It’s taken me eight years to come to grips with what I have experienced. For the first time I see the WCG as a dangerous cult. It may have lost some of its power to intimidate, but it still demands that its precious ‘headquarters’ be the source of wisdom and guidance to the local minions. And as long as tithes and offerings are to be sent to a central location, instead of collected and utilized entirely at the local level for the local people, then there remain freedoms to be won. Thankfully I no longer have to wage that battle. I’ve walked away, mind and body, and have no further desire to gather with other ‘believers’ anywhere or anytime.
Jefferson, in his latter years, did an in-depth study of the 4 gospels. He concluded that, although a non-Christian, he was, in fact, a follower of the precepts of Jesus. He had found the truth and the freedom, although he might never have realized it. By refusing to bow before the traditions of clerics and institutions, he was set free long before his statute became law. The truth has now set me free. Jesus replaced all the Old Covenant laws, having fulfilled their requirements, with only two. Two brand new, fresh ideas. Love God, and love your neighbor. That’s all it takes. Every desired human behavior can be put under one of those two simple principles. That’s the truth that has set me free.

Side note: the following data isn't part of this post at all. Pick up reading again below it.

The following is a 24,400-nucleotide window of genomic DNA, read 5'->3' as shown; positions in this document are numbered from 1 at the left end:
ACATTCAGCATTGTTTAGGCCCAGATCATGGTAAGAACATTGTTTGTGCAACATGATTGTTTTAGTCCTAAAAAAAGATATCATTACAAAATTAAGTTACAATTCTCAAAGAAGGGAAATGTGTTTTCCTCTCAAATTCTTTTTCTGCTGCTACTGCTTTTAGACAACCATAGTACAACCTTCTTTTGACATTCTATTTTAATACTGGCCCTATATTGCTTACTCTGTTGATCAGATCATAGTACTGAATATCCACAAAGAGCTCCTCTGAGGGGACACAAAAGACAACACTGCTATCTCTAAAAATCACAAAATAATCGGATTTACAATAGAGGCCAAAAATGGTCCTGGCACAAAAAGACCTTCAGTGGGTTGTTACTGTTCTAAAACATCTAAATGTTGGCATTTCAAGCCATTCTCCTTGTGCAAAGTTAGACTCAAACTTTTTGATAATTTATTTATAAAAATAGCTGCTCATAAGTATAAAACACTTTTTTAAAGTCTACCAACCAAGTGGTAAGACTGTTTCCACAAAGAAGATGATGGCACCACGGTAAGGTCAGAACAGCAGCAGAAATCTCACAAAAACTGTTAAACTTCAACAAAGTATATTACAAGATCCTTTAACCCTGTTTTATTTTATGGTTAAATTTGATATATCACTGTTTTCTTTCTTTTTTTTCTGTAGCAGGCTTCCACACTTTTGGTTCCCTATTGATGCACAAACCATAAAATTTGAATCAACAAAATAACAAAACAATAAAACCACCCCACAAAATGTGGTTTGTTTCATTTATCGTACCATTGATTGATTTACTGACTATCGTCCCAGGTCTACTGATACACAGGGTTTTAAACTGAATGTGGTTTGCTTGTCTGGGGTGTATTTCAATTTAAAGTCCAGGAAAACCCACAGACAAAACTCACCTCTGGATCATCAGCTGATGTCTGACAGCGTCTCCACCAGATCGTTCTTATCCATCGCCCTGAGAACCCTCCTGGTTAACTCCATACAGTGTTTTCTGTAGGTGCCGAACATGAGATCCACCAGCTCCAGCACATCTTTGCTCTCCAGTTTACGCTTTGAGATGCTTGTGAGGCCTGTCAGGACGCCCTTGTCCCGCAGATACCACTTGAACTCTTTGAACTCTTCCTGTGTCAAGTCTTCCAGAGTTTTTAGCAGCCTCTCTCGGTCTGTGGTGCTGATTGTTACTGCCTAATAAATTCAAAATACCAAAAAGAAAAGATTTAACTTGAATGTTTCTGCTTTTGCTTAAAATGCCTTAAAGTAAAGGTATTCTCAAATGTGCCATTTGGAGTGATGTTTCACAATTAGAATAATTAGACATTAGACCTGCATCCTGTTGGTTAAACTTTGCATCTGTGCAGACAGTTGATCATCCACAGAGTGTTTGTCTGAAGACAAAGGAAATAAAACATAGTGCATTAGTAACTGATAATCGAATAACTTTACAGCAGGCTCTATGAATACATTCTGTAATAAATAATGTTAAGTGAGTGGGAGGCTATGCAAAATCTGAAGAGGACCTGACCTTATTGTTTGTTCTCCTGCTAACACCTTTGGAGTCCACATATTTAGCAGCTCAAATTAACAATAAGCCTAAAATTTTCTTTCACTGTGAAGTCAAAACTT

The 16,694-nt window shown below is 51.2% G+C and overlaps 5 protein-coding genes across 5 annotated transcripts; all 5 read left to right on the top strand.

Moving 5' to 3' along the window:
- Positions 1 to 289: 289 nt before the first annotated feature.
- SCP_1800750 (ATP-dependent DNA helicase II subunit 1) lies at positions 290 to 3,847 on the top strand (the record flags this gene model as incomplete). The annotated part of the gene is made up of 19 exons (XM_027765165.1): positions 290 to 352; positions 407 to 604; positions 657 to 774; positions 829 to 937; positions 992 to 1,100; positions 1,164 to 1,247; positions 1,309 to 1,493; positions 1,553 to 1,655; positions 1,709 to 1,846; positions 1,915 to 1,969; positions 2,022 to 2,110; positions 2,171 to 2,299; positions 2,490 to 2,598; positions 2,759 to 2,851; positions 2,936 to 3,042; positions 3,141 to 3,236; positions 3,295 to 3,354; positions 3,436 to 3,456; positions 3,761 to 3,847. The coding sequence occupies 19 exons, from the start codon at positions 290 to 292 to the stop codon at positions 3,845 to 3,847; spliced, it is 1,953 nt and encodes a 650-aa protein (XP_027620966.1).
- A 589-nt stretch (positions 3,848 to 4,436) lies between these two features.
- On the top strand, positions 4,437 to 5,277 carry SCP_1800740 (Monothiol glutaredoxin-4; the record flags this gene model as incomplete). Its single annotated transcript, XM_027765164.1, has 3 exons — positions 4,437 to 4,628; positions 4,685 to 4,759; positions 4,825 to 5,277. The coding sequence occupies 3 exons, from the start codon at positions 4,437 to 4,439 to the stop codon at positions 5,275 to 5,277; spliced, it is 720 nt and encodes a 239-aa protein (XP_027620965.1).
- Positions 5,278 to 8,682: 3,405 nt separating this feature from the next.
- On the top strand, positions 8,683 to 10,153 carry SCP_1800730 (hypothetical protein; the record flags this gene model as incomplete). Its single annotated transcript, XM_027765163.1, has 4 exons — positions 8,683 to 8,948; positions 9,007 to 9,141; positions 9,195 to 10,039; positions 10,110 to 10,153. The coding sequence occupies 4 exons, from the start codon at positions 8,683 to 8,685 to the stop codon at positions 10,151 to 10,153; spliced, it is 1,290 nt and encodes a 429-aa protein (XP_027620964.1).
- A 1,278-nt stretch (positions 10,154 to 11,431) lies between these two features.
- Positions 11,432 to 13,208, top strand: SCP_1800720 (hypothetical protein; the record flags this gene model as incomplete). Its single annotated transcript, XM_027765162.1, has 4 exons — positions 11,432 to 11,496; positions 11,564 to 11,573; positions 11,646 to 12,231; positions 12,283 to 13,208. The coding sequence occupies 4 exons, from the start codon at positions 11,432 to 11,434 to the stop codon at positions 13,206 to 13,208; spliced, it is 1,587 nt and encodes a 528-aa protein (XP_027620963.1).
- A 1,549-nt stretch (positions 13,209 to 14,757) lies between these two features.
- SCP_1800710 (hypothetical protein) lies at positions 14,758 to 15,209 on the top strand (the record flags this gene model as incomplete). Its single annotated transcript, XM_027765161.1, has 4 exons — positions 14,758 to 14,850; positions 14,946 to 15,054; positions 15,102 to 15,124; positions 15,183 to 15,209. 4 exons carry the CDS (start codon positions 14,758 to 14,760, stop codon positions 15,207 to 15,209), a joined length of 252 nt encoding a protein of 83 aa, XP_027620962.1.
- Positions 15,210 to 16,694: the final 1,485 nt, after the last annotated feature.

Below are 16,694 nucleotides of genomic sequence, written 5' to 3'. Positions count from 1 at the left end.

-John Adams, by David McCullough
-American State Papers on Freedom in Religion, Review and Herald Publishing, 1943
-John Adams and the American Revolution, by Catherine Drinker Bowen
I imagine there are some Readers who are thinking my cheese has done slid off the cracker, putting this article on this site.
And, under normal circumstances, I'd agree. We don't advertise for "Jeeeeeezus" around here, and I have issues with much of Colin's article.
But I'm making an exception here, this time, for a couple of reasons:
1. I know Colin, and think highly of him, as I do some other christians who actually DO value that little Golden Rule thingy.
2. The reality of the situation is that a lot of the Readers here ARE christian, and are going to continue to be christian no matter how much I jump up and down about it. Colin's article strikes at the heart of some valuable questions: What kind of christian are you? What kind of person? And, do you NEED some Priest to take your money in order to "save" you?
He states: "Love God, and love your neighbor. That’s all it takes. "
I say that people who "Love God" too much end up flying airplanes into skyscrapers, but if you just gotta be christian...just HAVE to.... then at least, take the second part of Colin's statement to heart and be a Good Christian and a Good Person.